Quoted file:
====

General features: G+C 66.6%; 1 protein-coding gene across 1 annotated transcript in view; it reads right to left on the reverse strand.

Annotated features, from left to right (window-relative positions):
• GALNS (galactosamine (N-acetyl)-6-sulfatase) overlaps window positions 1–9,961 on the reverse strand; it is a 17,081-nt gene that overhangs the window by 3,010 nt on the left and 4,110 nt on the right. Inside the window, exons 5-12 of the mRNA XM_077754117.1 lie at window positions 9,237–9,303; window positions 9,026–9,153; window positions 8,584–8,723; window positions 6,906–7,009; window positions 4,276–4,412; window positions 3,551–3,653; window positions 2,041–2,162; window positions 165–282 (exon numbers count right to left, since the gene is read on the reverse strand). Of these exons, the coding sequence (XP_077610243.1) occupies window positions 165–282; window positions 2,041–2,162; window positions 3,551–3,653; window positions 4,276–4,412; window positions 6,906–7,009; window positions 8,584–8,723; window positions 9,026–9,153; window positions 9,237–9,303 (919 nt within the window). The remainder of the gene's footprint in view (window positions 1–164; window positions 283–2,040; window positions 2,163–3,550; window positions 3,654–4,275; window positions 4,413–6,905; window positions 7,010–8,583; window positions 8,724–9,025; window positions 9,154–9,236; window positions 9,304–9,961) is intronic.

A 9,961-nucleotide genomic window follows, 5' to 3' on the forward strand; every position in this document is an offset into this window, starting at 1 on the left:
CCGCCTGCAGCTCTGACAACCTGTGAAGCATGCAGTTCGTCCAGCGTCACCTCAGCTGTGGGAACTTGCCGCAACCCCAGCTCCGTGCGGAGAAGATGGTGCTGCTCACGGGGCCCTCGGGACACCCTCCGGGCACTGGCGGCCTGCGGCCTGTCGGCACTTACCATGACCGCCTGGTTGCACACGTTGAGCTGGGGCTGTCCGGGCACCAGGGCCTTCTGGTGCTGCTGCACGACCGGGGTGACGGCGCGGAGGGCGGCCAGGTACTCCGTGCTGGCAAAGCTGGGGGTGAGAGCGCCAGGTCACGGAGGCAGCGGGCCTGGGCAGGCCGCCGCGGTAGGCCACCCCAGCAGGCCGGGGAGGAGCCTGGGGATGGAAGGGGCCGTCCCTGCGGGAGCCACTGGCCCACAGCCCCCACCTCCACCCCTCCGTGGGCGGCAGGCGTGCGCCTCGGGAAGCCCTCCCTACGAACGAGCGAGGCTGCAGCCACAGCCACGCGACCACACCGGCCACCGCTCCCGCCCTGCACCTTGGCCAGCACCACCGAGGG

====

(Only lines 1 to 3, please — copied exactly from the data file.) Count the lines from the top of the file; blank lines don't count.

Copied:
General features: G+C 66.6%; 1 protein-coding gene across 1 annotated transcript in view; it reads right to left on the reverse strand.

Annotated features, from left to right (window-relative positions):
• GALNS (galactosamine (N-acetyl)-6-sulfatase) overlaps window positions 1–9,961 on the reverse strand; it is a 17,081-nt gene that overhangs the window by 3,010 nt on the left and 4,110 nt on the right. Inside the window, exons 5-12 of the mRNA XM_077754117.1 lie at window positions 9,237–9,303; window positions 9,026–9,153; window positions 8,584–8,723; window positions 6,906–7,009; window positions 4,276–4,412; window positions 3,551–3,653; window positions 2,041–2,162; window positions 165–282 (exon numbers count right to left, since the gene is read on the reverse strand). Of these exons, the coding sequence (XP_077610243.1) occupies window positions 165–282; window positions 2,041–2,162; window positions 3,551–3,653; window positions 4,276–4,412; window positions 6,906–7,009; window positions 8,584–8,723; window positions 9,026–9,153; window positions 9,237–9,303 (919 nt within the window). The remainder of the gene's footprint in view (window positions 1–164; window positions 283–2,040; window positions 2,163–3,550; window positions 3,654–4,275; window positions 4,413–6,905; window positions 7,010–8,583; window positions 8,724–9,025; window positions 9,154–9,236; window positions 9,304–9,961) is intronic.